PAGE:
Brilliant Bea by Shaina Rudolph and Mary Vukadinovich

Brilliant Bea

Shaina Rudolph and Mary Vukadinovich, Authors

Fiona Lee, Illustrator

Magination Press, Fiction, Nov. 16, 2021

Suitable for ages: 4-8

Themes: Learning differences, Reading challenges, Dyslexia, Storytelling, School

Opening: “They say you imagination can take you anywhere. I remember when mine didn’t let me leave the classroom.”

Synopsis:

Despite her struggles with reading and writing, Beatrice is a natural and brilliant storyteller. With help of a kind-hearted teacher, Beatrice uses an old-fashioned tape recorder to tell her stories in a whole new way. With her new approach, Beatrice is able to show her classmates who she really has been all along.

Brilliant Bea is an endearing story that demonstrates the power of expressing yourself and finding your unique strengths.

Why I like Brilliant Bee:

Shaina Rudolph and Mary Vukadinovich’s Brilliant Bea is an adorable and uplifting story that shows how a little girl discovers that learning differently from other students doesn’t define her. Even though reading and writing challenge Bea, she learns that she doesn’t need to feel embarrassed or afraid. She already expresses herself in many creative ways. 

Bea is a very expressive character. Like many children with dyslexia, Bea is very smart. She finds clever coping mechanisms and finds ways to distract the teacher with stories to avoid reading. Her teacher isn’t fooled and works with her. He recognizes she’s an excellent storyteller, so he hands her an old-fashioned tape recorder and encourages her to record her stories.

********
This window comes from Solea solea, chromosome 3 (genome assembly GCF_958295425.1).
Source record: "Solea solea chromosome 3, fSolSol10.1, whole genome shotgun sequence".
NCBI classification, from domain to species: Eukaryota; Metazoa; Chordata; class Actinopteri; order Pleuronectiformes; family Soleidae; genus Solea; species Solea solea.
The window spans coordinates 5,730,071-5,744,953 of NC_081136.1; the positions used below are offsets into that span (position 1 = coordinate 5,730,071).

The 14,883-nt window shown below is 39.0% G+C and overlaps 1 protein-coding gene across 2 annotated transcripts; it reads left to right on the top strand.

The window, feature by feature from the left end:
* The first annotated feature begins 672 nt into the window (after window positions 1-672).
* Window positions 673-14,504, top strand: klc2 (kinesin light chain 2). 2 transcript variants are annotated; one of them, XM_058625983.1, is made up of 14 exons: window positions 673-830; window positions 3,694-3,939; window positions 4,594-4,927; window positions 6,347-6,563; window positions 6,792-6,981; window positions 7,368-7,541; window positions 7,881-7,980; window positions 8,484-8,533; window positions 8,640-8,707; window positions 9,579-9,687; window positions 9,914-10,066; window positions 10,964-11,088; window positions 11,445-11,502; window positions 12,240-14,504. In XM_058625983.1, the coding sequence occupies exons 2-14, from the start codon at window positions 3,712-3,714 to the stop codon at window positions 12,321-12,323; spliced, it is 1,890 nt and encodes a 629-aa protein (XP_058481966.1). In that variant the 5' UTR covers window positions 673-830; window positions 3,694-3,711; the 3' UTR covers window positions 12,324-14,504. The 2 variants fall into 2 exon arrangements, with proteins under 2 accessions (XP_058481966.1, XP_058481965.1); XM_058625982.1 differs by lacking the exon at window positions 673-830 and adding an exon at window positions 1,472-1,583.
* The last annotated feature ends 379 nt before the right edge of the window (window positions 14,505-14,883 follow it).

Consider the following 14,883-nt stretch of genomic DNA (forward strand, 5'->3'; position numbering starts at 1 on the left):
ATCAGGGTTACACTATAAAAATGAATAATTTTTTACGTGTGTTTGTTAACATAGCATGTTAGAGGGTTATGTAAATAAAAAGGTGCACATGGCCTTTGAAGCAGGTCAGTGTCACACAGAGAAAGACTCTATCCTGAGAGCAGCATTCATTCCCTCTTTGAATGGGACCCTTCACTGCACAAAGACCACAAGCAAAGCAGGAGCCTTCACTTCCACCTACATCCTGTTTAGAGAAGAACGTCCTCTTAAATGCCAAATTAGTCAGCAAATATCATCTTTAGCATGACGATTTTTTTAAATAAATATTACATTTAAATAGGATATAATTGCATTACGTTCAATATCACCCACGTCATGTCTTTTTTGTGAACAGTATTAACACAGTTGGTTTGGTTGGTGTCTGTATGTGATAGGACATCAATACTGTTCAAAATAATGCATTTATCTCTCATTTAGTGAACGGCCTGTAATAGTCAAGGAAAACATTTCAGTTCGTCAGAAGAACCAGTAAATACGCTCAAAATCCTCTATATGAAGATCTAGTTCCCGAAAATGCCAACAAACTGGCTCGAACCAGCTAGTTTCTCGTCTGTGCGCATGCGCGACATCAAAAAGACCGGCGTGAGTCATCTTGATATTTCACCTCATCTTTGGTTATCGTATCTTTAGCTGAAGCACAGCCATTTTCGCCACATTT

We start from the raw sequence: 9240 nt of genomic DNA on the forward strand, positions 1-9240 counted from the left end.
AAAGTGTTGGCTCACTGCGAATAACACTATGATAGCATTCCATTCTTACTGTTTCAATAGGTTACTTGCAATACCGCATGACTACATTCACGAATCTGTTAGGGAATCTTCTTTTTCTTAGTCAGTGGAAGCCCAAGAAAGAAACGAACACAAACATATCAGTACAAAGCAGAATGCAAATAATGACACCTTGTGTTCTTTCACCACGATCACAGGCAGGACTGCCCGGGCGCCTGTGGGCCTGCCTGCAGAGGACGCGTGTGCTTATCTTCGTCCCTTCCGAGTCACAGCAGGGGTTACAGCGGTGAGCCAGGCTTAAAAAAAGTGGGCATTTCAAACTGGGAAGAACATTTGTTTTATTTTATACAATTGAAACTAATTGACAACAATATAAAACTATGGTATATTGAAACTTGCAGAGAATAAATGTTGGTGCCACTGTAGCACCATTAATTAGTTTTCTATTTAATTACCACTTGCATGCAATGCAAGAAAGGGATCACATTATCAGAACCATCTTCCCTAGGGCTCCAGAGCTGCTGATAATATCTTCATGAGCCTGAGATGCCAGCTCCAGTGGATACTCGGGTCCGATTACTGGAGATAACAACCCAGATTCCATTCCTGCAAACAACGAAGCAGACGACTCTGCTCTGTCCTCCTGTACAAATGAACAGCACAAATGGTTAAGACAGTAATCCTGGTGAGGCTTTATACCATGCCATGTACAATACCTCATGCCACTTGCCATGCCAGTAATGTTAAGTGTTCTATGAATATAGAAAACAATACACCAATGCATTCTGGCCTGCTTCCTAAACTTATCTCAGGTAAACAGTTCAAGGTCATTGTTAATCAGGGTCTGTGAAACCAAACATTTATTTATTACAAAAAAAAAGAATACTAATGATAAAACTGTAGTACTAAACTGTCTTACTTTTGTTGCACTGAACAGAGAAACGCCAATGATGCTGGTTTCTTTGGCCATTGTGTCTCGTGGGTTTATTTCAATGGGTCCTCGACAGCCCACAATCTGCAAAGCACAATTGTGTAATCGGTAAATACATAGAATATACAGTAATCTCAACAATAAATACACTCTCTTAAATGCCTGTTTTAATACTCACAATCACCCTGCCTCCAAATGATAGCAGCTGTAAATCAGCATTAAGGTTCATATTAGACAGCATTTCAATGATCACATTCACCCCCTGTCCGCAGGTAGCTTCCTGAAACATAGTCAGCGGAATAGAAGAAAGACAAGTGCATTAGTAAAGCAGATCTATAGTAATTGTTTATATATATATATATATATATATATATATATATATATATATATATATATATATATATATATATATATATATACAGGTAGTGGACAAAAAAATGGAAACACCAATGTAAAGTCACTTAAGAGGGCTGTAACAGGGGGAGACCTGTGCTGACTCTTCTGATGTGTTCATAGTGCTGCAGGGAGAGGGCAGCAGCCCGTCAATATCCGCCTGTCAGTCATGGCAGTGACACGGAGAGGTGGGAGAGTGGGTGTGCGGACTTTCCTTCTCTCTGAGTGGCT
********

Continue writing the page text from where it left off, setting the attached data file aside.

I love how positive and supportive Bea’s parents are about her reading difficulties. Her mom says she “has a way with words.” Her dad says she’s a “real word slinger.” Her brother says she’s the “greatest storyteller on Earth.”  And once the kids in the class realize she tells good stories, they get involved in her adventures in a very fun and unique way.

Fiona Lee’s lively and colorful illustrations support the story plot and show a diverse group of characters. I particularly love her clever use of “sketches” on a white page to demonstrate Bea’s storytelling.